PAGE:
Derleth’s deep connection to his native Wisconsin extends to the author’s strongest non-supernatural genre fiction as well. Sac Prairie serves as the setting not only for Derleth’s Judge Peck detective novels, such as Murder Stalks the Wakely Family (1934) and The Seven Who Waited (1943), but also for the majority of his books for juveniles, including the Steve-Sim mysteries with the Mill Creek Irregulars. Set in the 1920s, this series follows Stephen “Steve” Grendon and Simoleon “Sim” Jones as they foil a variety of criminal plots during their summer adventures in the Wisconsin River Valley. As Steve’s description of the scene of one of his and Sim’s nighttime rambles illustrates, these young adult mysteries exhibit the same keen attention to the natural word–the light, weather, and water–as Derleth’s poetry and fiction for adults: “All along the south now, between us and the river, where the marshes were and the lowland meadows, a thin bank of fog was rising. With moonlight on it, it looked like a distant lake. And with the fireflies flickering on it by the thousands, it looked as if a sunken city lay far beneath the surface of that mysterious lake out of which came the far sound of cow bells from cattle in the night pasture.” Not surprisingly, Steve Grendon is August Derleth’s fictional alter ego, and his recurrence throughout much of Derleth’s fiction–as an adolescent boy detective in The Moon Tenders (1958), a high school student in love in Evening In Spring (1941) and a budding writer in The Shield of the Valiant (1945)–shapes Derleth’s work, as does the setting of Sac Prairie, into a living, breathing world subject to the same forces, both good and bad, we all encounter as we age and grow.

In his foreword to 1962’s 100 Books by August Derleth, Donald Wandrei perhaps best sums ups Derleth’s career, which still had nearly a decade to go, when he writes, “This variety of interest makes it impossible to identify the work of August Derleth by any label or to classify him easily–he is sui generis … But only the distant verdict of time can determine which of his works will have the most enduring value.” As George Feinstein was praising Return to Walden West in The Los Angeles Times by proclaiming, “One needs to be reminded that America has never been all big city. The village plays its role–and in August Derleth–has found a Homer,” Derleth’s reputation, even as regionalist, was already waning. When he died a year later in 1971, he had received very little of the recognition as a writer that he so desperately craved and deserved. These days, when every cramped note or itemized budget Lovecraft managed to scribble on the back of an envelope is endlessly analyzed and scrupulously annotated, Derleth’s considerable oeuvre, flawed as it is, lies fallow with no major critical overview or appraisal in sight. Upon publication of Hawk on the Wind (1938), Derleth’s first book of poetry, Edgar Lee Masters wrote, “The music and imagination of these poems, the originality of the verse schemes in this day when so many experiments have been made and so many have failed–these cannot be forgotten.” The same could easily be said of the best of Derleth’s work. Let us hope this is the case.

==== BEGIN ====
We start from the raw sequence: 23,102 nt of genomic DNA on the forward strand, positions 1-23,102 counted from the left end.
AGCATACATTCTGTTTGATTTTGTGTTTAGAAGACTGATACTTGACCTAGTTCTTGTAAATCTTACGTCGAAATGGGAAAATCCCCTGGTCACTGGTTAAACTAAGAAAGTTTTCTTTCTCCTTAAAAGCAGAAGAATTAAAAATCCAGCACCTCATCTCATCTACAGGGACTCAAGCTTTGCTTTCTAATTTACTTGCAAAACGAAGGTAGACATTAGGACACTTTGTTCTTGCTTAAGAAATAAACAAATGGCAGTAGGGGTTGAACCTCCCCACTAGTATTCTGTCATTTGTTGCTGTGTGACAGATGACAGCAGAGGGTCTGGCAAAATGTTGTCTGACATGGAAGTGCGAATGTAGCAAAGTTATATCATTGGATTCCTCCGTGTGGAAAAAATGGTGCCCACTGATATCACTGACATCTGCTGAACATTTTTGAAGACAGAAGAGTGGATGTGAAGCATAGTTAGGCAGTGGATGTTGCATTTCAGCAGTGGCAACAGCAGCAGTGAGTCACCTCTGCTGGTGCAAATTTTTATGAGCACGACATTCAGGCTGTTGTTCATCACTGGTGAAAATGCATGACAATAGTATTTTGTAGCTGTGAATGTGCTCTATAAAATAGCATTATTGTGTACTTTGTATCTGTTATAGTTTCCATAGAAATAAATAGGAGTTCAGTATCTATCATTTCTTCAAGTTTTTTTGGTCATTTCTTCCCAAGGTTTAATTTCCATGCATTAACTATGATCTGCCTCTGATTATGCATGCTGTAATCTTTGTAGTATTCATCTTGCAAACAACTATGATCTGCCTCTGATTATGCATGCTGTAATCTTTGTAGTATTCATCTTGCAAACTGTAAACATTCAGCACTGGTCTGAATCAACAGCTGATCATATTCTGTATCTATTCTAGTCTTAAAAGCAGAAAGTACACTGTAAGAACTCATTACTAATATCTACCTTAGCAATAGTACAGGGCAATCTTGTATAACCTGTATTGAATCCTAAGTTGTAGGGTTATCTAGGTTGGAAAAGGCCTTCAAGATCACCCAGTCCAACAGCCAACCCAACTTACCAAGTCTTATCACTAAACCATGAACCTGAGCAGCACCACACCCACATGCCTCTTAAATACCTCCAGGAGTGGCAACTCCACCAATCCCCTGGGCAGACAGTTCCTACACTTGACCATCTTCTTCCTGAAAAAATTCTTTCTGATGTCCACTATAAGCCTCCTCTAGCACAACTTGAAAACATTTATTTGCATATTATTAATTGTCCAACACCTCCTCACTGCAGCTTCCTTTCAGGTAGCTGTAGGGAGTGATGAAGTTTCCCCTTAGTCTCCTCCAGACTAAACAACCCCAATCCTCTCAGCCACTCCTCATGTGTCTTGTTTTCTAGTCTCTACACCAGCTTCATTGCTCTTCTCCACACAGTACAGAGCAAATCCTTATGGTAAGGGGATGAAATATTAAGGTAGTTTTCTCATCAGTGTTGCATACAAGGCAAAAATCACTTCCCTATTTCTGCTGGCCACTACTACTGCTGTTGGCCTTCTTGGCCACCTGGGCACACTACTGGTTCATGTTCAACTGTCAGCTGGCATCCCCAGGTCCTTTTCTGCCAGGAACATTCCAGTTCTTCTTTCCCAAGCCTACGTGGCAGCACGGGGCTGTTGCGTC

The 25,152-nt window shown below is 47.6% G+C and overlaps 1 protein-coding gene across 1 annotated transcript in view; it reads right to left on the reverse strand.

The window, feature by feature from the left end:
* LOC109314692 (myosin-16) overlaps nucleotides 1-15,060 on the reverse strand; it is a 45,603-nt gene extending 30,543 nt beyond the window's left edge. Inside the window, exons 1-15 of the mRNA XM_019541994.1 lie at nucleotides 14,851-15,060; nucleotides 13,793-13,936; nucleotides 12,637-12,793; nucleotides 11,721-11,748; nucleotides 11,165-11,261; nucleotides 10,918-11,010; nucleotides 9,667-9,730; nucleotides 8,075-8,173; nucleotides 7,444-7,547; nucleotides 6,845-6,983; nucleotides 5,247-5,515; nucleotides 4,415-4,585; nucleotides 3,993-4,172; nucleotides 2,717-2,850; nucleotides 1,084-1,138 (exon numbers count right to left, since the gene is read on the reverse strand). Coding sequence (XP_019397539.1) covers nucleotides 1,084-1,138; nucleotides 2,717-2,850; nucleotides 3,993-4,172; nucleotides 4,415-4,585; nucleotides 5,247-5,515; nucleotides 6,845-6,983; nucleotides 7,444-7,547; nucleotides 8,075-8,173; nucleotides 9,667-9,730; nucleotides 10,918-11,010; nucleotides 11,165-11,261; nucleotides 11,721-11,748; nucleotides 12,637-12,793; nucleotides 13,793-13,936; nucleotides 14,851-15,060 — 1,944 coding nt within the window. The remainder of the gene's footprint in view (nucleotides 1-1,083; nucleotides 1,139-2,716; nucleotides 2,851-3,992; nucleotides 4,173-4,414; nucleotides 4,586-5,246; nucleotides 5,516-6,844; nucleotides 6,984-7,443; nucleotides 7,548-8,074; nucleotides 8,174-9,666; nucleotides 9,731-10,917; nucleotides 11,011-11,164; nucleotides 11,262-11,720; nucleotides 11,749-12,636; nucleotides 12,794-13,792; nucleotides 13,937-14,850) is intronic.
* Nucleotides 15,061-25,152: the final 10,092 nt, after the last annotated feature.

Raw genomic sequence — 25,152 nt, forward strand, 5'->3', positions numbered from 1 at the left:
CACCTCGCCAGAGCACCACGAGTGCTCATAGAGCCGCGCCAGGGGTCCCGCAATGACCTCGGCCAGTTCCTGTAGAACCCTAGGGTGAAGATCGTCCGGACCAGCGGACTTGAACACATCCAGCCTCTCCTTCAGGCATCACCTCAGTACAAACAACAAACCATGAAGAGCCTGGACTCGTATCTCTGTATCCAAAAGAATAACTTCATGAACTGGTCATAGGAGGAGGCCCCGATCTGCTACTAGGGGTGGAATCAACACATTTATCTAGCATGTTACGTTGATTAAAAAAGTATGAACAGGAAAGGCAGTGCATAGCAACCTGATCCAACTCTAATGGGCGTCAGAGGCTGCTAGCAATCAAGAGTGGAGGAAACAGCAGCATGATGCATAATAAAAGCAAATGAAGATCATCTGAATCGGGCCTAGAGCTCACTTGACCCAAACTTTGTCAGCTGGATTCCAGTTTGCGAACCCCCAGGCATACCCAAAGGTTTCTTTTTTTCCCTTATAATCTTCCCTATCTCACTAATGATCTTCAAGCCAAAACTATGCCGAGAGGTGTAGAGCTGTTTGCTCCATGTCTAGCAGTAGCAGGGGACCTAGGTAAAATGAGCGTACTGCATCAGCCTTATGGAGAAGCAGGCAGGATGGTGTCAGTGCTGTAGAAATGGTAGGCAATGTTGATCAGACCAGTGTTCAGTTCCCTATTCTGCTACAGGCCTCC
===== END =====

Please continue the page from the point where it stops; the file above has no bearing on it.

PLEASE VISIT LWCURREY.COM to see the selection of works by August Derleth: